Archives For Clint Archer

AcquariThe sun was setting at about 7pm one balmy Summer day during the 1968 Olympics in Mexico City. The stadium was emptying after a day of track and field events. The 20 mile marathon’s gold medal had been awarded about an hour earlier. Suddenly the sound police sirens caught everyone’s attention. They were clearing traffic for a lone figure to enter the stadium.

John Steven Acquari was the last runner in the marathon. Wearing the colors of Tanzania, he was grimacing in agony as he hobbled onto the track for the final 500 yards.

He had taken a serious fall in the race and had ripped a hamstring and badly grazed the skin off his legs. He was bleeding and cramping, but tenaciously shuffled around the field toward the finish line. The crowd quickly gathered to cheer him on. They were clapping and shouting encouragement to him as he finally collapsed over the finish line in sheer exhaustion and pain. After he had recovered somewhat a journalist asked him the question on everyone’s mind: “You were so seriously injured, why didn’t you just quit running?’

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iMagnetOne of the most graphic and disturbing war movies is Steven Spielberg’s Saving Private Ryan. Set during the Second World War, an American widow, Mrs Ryan, is informed that three of her four sons have been killed in action, during the Normandy invasion. The army decides to bring her youngest son home. They dispatch a platoon on a quest to locate and rescue Private Ryan.

The platoon of intrepid soldiers risk their necks, brave terrifying circumstances on this perilous mission, and several of them lose their lives in the effort to save his. But when they finally find Private Ryan and announce the good news that they have come to rescue him, they encounter the one obstacle they could not have anticipated: he refuses to come with them. He doesn’t think it’s fair for him to be saved while his compatriots are left behind. And so he “resists” the rescue.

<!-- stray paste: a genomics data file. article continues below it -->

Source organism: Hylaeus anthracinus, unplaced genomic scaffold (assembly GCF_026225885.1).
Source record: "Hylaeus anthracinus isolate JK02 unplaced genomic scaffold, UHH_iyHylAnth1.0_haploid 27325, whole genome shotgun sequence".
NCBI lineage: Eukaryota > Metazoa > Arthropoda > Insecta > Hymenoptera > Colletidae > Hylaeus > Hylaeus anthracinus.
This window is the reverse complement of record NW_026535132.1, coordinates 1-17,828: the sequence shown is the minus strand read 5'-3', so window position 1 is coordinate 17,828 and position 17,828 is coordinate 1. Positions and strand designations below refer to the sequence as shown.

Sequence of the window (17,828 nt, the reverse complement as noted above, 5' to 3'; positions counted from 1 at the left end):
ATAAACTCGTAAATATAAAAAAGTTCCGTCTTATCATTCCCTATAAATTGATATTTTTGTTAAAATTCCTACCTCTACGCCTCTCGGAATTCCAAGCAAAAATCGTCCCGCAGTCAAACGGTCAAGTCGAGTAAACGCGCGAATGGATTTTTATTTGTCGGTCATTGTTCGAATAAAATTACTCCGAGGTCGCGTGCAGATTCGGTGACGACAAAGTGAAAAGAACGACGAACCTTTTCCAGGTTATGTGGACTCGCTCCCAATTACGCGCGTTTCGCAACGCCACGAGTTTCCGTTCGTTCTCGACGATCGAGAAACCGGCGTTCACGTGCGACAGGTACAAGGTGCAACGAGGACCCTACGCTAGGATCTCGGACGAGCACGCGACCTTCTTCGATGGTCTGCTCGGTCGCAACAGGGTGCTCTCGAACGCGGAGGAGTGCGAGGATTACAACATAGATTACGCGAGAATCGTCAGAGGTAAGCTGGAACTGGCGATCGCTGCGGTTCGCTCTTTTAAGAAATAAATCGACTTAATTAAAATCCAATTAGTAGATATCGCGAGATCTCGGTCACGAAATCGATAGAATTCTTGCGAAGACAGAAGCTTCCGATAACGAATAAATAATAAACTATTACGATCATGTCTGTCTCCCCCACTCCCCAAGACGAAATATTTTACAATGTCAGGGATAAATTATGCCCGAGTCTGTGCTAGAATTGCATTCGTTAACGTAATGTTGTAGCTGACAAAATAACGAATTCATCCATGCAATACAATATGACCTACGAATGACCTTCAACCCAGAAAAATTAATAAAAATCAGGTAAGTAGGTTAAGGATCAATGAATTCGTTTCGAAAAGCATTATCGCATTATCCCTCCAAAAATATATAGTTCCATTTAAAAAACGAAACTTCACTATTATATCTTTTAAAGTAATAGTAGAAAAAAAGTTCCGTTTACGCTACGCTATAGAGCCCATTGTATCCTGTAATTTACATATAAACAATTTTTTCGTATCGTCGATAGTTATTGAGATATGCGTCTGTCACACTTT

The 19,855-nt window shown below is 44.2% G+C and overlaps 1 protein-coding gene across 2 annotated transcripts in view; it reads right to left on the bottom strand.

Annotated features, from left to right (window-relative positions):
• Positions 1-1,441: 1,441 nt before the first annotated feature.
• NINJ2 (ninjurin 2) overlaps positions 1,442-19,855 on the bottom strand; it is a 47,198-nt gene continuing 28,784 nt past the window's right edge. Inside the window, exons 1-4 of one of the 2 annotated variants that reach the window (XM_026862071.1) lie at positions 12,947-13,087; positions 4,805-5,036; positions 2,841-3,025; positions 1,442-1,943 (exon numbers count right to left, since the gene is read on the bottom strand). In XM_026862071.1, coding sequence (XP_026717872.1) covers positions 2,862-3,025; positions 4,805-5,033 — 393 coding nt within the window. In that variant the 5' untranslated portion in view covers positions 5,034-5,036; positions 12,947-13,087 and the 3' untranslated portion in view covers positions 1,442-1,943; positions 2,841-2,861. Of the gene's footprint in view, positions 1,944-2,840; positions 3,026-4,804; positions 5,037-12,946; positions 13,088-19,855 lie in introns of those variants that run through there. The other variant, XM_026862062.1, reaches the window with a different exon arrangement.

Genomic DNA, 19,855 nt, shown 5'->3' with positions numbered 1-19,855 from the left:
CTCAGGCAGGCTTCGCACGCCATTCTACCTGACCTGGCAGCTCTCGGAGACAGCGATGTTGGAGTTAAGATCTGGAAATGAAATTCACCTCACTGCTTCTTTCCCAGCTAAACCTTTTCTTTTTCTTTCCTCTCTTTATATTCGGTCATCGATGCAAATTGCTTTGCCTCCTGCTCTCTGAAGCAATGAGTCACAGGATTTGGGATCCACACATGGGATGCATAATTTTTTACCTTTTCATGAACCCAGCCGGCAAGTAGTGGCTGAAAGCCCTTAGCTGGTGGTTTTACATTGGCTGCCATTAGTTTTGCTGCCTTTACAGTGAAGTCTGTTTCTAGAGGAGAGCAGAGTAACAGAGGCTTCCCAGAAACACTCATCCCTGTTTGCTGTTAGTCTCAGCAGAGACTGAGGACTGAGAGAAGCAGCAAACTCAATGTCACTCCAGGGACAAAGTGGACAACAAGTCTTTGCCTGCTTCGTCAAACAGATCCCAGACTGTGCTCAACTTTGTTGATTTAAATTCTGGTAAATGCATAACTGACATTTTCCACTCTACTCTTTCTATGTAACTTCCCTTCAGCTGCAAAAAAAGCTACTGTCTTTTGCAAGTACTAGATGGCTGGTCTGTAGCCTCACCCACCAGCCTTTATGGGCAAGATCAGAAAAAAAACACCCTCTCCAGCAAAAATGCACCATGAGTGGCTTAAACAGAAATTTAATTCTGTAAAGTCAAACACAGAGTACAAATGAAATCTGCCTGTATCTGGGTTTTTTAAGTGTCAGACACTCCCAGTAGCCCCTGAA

Instead of removing him by force, they decide to fight alongside him to protect him where he is, until he changes his mind. {Spoiler alert…} In the process the valiant rescuers all die, failing their mission to save Private Ryan. *Sniff*

I hope I’m not being overly “relevant” to suggest that the film illustrates all that is wrong with the Arminian view. Jacobus Arminius taught that God’s saving grace could be resisted by an exercise of the free will of the person God extended his grace to. What the Bible teaches, on the other hand (and what John Calvin’s followers articulated in the “I” of the TULIP acrostic), is that when God’s invincible grace dispatches his Son to die for a sinner and his Spirit to save that soul, the mission of redemption will most certainly be accomplished. The grace of God is thus irresistible.

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LThe next installment of our little TULIP series on Calvinism is the big L.

This is the boogieman doctrine of Limited Atonement. What is the debate? The issues is usually phrased this way:  “For whom did Christ die, the whole world, or specifically for those who would believe?”

If option A, the whole world, then why are some people in Hell? if option B, only believers, what about the verses that talk about Jesus loving the world? You can see what even some Calvinists disavow this letter, leaving them as diminutive “four-pointers” whose gardens bloom with tu_ips.

Put another way, “Did Jesus die to potentially save everyone or did he die to actually save some?”

John Calvin articulated that the Bible teaches clearly that Christ’s death effectually accomplishes salvation for those he chose to save. His sparring partner Jacobus Arminius said Christ’s death potentially provides salvation for everyone, but not effectually for anyone. If you were to illustrate this on a napkin for someone you might try this…

CALVINISTS say: Salvation is a NARROW bridge to Heaven that gets only the elect there.

ARMINIANS say: Salvation is a WIDE bridge with everyone on it, but it goes only half way.